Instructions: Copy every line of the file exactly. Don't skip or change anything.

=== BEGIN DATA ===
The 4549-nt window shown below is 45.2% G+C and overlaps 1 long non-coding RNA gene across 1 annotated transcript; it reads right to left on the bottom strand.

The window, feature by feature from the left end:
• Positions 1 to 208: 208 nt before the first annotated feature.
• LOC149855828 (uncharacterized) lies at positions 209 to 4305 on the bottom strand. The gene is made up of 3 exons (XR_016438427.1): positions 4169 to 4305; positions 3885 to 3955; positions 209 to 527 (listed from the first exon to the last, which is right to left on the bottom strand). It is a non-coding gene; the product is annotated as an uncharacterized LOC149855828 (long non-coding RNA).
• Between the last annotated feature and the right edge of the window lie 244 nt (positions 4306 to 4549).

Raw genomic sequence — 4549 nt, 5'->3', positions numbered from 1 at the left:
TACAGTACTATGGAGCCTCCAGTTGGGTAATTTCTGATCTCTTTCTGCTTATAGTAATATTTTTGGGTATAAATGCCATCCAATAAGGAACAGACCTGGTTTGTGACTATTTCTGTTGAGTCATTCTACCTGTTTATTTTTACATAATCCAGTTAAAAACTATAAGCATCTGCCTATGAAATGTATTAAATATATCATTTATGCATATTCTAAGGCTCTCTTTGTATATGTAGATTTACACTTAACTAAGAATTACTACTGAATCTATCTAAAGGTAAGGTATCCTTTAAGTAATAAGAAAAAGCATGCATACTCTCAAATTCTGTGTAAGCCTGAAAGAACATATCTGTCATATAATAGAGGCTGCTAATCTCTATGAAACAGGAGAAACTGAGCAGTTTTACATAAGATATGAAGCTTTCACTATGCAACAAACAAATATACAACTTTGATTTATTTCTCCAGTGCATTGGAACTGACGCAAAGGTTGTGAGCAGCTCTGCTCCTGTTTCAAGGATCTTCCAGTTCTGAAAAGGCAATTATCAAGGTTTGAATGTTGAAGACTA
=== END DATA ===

The 4549-nt window shown below is 45.2% G+C and overlaps 1 long non-coding RNA gene across 1 annotated transcript; it reads right to left on the bottom strand.

The window, feature by feature from the left end:
• Positions 1 to 208: 208 nt before the first annotated feature.
• LOC149855828 (uncharacterized) lies at positions 209 to 4305 on the bottom strand. The gene is made up of 3 exons (XR_016438427.1): positions 4169 to 4305; positions 3885 to 3955; positions 209 to 527 (listed from the first exon to the last, which is right to left on the bottom strand). It is a non-coding gene; the product is annotated as an uncharacterized LOC149855828 (long non-coding RNA).
• Between the last annotated feature and the right edge of the window lie 244 nt (positions 4306 to 4549).

Raw genomic sequence — 4549 nt, 5'->3', positions numbered from 1 at the left:
TACAGTACTATGGAGCCTCCAGTTGGGTAATTTCTGATCTCTTTCTGCTTATAGTAATATTTTTGGGTATAAATGCCATCCAATAAGGAACAGACCTGGTTTGTGACTATTTCTGTTGAGTCATTCTACCTGTTTATTTTTACATAATCCAGTTAAAAACTATAAGCATCTGCCTATGAAATGTATTAAATATATCATTTATGCATATTCTAAGGCTCTCTTTGTATATGTAGATTTACACTTAACTAAGAATTACTACTGAATCTATCTAAAGGTAAGGTATCCTTTAAGTAATAAGAAAAAGCATGCATACTCTCAAATTCTGTGTAAGCCTGAAAGAACATATCTGTCATATAATAGAGGCTGCTAATCTCTATGAAACAGGAGAAACTGAGCAGTTTTACATAAGATATGAAGCTTTCACTATGCAACAAACAAATATACAACTTTGATTTATTTCTCCAGTGCATTGGAACTGACGCAAAGGTTGTGAGCAGCTCTGCTCCTGTTTCAAGGATCTTCCAGTTCTGAAAAGGCAATTATCAAGGTTTGAATGTTGAAGACTA